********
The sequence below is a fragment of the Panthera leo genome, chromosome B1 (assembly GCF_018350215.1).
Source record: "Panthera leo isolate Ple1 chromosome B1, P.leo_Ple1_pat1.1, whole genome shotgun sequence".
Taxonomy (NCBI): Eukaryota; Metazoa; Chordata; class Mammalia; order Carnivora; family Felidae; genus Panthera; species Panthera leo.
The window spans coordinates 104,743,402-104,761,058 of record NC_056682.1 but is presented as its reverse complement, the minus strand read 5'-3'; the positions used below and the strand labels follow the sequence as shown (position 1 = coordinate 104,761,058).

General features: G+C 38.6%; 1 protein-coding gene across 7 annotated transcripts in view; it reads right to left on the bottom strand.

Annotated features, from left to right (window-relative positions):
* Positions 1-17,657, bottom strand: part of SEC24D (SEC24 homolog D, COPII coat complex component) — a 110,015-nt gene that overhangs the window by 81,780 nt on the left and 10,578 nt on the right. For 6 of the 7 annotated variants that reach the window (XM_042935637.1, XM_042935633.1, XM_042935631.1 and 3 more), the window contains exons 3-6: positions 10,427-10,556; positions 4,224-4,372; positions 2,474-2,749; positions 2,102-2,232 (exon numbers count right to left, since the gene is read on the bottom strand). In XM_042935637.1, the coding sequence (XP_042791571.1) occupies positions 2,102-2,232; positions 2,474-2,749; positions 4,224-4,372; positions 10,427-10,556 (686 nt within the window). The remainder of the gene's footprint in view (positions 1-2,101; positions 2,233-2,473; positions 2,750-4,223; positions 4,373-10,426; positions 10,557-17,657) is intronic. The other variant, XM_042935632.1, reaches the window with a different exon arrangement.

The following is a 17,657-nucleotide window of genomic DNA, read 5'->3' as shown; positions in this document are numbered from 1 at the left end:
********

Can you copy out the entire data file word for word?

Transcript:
The sequence below is a fragment of the Panthera leo genome, chromosome B1 (assembly GCF_018350215.1).
Source record: "Panthera leo isolate Ple1 chromosome B1, P.leo_Ple1_pat1.1, whole genome shotgun sequence".
Taxonomy (NCBI): Eukaryota; Metazoa; Chordata; class Mammalia; order Carnivora; family Felidae; genus Panthera; species Panthera leo.
The window spans coordinates 104,743,402-104,761,058 of record NC_056682.1 but is presented as its reverse complement, the minus strand read 5'-3'; the positions used below and the strand labels follow the sequence as shown (position 1 = coordinate 104,761,058).

General features: G+C 38.6%; 1 protein-coding gene across 7 annotated transcripts in view; it reads right to left on the bottom strand.

Annotated features, from left to right (window-relative positions):
* Positions 1-17,657, bottom strand: part of SEC24D (SEC24 homolog D, COPII coat complex component) — a 110,015-nt gene that overhangs the window by 81,780 nt on the left and 10,578 nt on the right. For 6 of the 7 annotated variants that reach the window (XM_042935637.1, XM_042935633.1, XM_042935631.1 and 3 more), the window contains exons 3-6: positions 10,427-10,556; positions 4,224-4,372; positions 2,474-2,749; positions 2,102-2,232 (exon numbers count right to left, since the gene is read on the bottom strand). In XM_042935637.1, the coding sequence (XP_042791571.1) occupies positions 2,102-2,232; positions 2,474-2,749; positions 4,224-4,372; positions 10,427-10,556 (686 nt within the window). The remainder of the gene's footprint in view (positions 1-2,101; positions 2,233-2,473; positions 2,750-4,223; positions 4,373-10,426; positions 10,557-17,657) is intronic. The other variant, XM_042935632.1, reaches the window with a different exon arrangement.

The following is a 17,657-nucleotide window of genomic DNA, read 5'->3' as shown; positions in this document are numbered from 1 at the left end: